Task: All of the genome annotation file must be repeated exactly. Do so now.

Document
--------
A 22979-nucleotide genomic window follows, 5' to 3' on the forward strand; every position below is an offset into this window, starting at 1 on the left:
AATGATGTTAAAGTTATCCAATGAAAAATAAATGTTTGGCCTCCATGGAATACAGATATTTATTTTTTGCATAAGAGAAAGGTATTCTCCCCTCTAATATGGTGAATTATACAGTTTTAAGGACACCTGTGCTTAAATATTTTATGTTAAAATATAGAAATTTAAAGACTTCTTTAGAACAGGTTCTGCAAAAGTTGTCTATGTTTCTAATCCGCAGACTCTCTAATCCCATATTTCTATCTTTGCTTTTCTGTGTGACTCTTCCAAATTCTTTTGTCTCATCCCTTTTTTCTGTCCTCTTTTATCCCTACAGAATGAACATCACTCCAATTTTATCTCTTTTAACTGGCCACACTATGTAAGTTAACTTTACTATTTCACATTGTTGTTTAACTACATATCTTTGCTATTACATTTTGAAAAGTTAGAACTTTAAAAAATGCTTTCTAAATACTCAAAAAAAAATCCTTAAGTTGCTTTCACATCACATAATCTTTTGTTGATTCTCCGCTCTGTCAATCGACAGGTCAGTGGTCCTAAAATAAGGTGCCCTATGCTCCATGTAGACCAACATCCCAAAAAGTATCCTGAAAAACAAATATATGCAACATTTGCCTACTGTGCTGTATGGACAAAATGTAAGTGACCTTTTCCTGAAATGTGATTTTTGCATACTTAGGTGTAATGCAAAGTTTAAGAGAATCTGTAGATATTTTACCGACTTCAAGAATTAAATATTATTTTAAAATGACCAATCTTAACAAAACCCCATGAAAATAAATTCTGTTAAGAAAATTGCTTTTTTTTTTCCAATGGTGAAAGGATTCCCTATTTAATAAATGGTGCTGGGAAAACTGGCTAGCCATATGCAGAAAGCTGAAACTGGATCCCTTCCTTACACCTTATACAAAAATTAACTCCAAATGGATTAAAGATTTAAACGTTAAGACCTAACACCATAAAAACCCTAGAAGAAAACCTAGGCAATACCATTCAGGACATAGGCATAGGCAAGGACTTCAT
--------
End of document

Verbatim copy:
A 22979-nucleotide genomic window follows, 5' to 3' on the forward strand; every position below is an offset into this window, starting at 1 on the left:
AATGATGTTAAAGTTATCCAATGAAAAATAAATGTTTGGCCTCCATGGAATACAGATATTTATTTTTTGCATAAGAGAAAGGTATTCTCCCCTCTAATATGGTGAATTATACAGTTTTAAGGACACCTGTGCTTAAATATTTTATGTTAAAATATAGAAATTTAAAGACTTCTTTAGAACAGGTTCTGCAAAAGTTGTCTATGTTTCTAATCCGCAGACTCTCTAATCCCATATTTCTATCTTTGCTTTTCTGTGTGACTCTTCCAAATTCTTTTGTCTCATCCCTTTTTTCTGTCCTCTTTTATCCCTACAGAATGAACATCACTCCAATTTTATCTCTTTTAACTGGCCACACTATGTAAGTTAACTTTACTATTTCACATTGTTGTTTAACTACATATCTTTGCTATTACATTTTGAAAAGTTAGAACTTTAAAAAATGCTTTCTAAATACTCAAAAAAAAATCCTTAAGTTGCTTTCACATCACATAATCTTTTGTTGATTCTCCGCTCTGTCAATCGACAGGTCAGTGGTCCTAAAATAAGGTGCCCTATGCTCCATGTAGACCAACATCCCAAAAAGTATCCTGAAAAACAAATATATGCAACATTTGCCTACTGTGCTGTATGGACAAAATGTAAGTGACCTTTTCCTGAAATGTGATTTTTGCATACTTAGGTGTAATGCAAAGTTTAAGAGAATCTGTAGATATTTTACCGACTTCAAGAATTAAATATTATTTTAAAATGACCAATCTTAACAAAACCCCATGAAAATAAATTCTGTTAAGAAAATTGCTTTTTTTTTTCCAATGGTGAAAGGATTCCCTATTTAATAAATGGTGCTGGGAAAACTGGCTAGCCATATGCAGAAAGCTGAAACTGGATCCCTTCCTTACACCTTATACAAAAATTAACTCCAAATGGATTAAAGATTTAAACGTTAAGACCTAACACCATAAAAACCCTAGAAGAAAACCTAGGCAATACCATTCAGGACATAGGCATAGGCAAGGACTTCAT